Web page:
A New Reason to Get Up Early: It Might Help You Live Longer
Being a morning person isn’t necessarily something people go out of their way to become. Early risers might get a head start on the day, but night owls don’t often consider themselves at a disadvantage in day-to-day life. A new study from Northwestern Medicine and the University of Surrey in the UK could change that, as it shows a correlation between “morning people” and longevity.
The study, which is being published in Chronobiology International, is based on the lives of nearly half a million volunteers who were tracked over a period of six-and-a-half years. Over that lengthy sample period, night owls were approximately 10 percent more likely to die than their early-rising peers. That’s a significant difference, and it’s being attributed to late-night lifestyles that rob people of precious sleep.
The study is the first of its kind to look at the mortality implications of individuals based on their habits of either rising early or staying up late. The researchers point to night owls forcing themselves to wake for work or other obligations without adequate sleep as being a major cause for concern. They even go so far as to suggest employers accommodate these individuals when possible.
“This is a public health issue that can no longer be ignored,” Malcolm von Schantz of the University of Surrey explains in a press release. “We should discuss allowing evening types to start and finish work later, where practical. And we need more research about how we can help evening types cope with the higher effort of keeping their body clock in synchrony with sun time.”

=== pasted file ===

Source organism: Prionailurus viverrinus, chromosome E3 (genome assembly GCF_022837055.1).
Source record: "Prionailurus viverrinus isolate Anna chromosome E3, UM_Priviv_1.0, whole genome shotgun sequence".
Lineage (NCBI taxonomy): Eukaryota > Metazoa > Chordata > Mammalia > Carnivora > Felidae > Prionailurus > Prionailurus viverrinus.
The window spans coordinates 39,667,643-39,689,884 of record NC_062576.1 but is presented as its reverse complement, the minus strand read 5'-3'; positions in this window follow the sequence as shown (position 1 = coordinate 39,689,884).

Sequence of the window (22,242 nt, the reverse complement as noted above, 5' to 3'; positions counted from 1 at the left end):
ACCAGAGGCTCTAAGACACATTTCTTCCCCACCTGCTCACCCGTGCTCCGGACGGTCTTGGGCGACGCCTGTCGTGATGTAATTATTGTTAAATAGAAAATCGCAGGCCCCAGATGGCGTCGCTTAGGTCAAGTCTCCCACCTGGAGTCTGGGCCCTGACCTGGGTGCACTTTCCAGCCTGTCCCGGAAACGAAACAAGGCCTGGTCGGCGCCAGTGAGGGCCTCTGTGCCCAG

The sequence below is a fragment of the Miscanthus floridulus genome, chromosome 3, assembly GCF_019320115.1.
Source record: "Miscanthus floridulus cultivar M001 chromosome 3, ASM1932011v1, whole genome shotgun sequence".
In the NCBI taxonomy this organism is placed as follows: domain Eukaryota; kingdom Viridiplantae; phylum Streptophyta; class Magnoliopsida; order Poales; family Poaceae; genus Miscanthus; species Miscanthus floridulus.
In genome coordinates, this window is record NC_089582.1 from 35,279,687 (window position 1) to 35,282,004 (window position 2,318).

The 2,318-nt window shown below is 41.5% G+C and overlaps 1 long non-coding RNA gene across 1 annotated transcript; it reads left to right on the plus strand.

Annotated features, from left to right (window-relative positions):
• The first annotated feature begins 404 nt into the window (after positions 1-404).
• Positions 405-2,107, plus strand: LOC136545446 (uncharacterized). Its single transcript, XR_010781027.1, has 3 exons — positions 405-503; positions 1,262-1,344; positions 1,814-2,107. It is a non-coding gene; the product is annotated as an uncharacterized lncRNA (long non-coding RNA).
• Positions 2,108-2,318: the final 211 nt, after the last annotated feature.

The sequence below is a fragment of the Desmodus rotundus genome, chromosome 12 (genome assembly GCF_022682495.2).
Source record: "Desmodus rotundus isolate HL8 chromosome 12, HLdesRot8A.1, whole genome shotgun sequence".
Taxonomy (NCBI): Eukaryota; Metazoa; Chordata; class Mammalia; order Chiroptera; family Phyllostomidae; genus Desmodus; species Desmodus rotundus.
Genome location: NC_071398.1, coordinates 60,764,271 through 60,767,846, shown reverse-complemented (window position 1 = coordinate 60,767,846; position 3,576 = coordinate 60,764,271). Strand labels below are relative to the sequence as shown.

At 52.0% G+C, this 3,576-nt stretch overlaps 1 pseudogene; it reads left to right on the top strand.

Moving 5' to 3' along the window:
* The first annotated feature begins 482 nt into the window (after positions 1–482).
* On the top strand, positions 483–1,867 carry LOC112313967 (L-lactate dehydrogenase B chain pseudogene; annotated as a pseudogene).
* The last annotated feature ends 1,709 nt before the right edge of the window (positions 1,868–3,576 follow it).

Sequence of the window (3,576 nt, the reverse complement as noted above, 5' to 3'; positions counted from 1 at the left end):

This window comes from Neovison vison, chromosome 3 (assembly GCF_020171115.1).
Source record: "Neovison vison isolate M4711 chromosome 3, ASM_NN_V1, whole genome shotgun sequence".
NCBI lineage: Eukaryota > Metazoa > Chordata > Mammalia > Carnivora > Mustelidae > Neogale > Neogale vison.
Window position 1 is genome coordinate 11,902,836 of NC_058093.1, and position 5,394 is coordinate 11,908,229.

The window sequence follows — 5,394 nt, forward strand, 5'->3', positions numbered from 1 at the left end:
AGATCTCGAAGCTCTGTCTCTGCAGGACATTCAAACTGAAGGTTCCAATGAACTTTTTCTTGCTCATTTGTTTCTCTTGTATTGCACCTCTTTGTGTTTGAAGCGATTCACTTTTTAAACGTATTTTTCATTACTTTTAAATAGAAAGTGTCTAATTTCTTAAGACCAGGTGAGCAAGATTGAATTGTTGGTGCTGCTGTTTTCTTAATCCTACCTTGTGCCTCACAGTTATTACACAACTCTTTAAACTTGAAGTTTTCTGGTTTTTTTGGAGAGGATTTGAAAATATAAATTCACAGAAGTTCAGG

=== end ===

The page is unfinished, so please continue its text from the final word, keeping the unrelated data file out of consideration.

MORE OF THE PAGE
As for why night owls seem to naturally stay up later, it’s hard to pin down any one reason. The researchers note that many factors could contribute to late nights, including stress, lack of exercise, and diet. However, they are quick to point out that night owls who make an effort to go to sleep earlier could curb their heightened risk of mortality. Going forward, the team hopes to test the health of night owls before and after they make the shift to becoming early risers, in order to see what kind of changes are possible.
This article was written by Mike Wehner, a reporter for technology and video games who served as Tech Editor at The Daily Dot, and has been featured in USA Today, Time.com, and countless other web and print outlets. His love of reporting is second only to his gaming addiction. Find him on twitter here.
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